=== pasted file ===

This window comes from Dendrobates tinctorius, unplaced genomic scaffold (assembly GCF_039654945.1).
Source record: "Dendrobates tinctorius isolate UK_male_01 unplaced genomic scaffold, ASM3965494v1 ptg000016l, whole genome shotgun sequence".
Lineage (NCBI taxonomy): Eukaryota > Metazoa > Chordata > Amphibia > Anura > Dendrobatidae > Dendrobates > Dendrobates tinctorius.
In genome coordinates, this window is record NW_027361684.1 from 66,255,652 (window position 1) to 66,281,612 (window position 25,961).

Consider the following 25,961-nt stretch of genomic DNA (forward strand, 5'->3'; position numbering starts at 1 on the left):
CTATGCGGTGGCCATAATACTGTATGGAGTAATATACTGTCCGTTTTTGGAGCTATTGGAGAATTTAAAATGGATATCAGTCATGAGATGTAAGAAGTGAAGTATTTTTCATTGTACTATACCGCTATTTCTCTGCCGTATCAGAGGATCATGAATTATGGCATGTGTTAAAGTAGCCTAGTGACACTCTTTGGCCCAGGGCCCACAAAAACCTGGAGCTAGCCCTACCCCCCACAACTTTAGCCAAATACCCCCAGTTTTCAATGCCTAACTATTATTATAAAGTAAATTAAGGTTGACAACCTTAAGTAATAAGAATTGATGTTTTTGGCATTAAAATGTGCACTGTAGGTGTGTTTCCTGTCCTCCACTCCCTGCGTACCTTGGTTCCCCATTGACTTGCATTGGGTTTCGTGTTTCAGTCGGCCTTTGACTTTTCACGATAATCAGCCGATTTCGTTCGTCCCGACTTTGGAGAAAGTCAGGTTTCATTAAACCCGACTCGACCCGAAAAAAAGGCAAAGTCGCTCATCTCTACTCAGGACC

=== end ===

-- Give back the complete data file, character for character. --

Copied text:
This window comes from Dendrobates tinctorius, unplaced genomic scaffold (assembly GCF_039654945.1).
Source record: "Dendrobates tinctorius isolate UK_male_01 unplaced genomic scaffold, ASM3965494v1 ptg000016l, whole genome shotgun sequence".
Lineage (NCBI taxonomy): Eukaryota > Metazoa > Chordata > Amphibia > Anura > Dendrobatidae > Dendrobates > Dendrobates tinctorius.
In genome coordinates, this window is record NW_027361684.1 from 66,255,652 (window position 1) to 66,281,612 (window position 25,961).

Consider the following 25,961-nt stretch of genomic DNA (forward strand, 5'->3'; position numbering starts at 1 on the left):
CTATGCGGTGGCCATAATACTGTATGGAGTAATATACTGTCCGTTTTTGGAGCTATTGGAGAATTTAAAATGGATATCAGTCATGAGATGTAAGAAGTGAAGTATTTTTCATTGTACTATACCGCTATTTCTCTGCCGTATCAGAGGATCATGAATTATGGCATGTGTTAAAGTAGCCTAGTGACACTCTTTGGCCCAGGGCCCACAAAAACCTGGAGCTAGCCCTACCCCCCACAACTTTAGCCAAATACCCCCAGTTTTCAATGCCTAACTATTATTATAAAGTAAATTAAGGTTGACAACCTTAAGTAATAAGAATTGATGTTTTTGGCATTAAAATGTGCACTGTAGGTGTGTTTCCTGTCCTCCACTCCCTGCGTACCTTGGTTCCCCATTGACTTGCATTGGGTTTCGTGTTTCAGTCGGCCTTTGACTTTTCACGATAATCAGCCGATTTCGTTCGTCCCGACTTTGGAGAAAGTCAGGTTTCATTAAACCCGACTCGACCCGAAAAAAAGGCAAAGTCGCTCATCTCTACTCAGGACC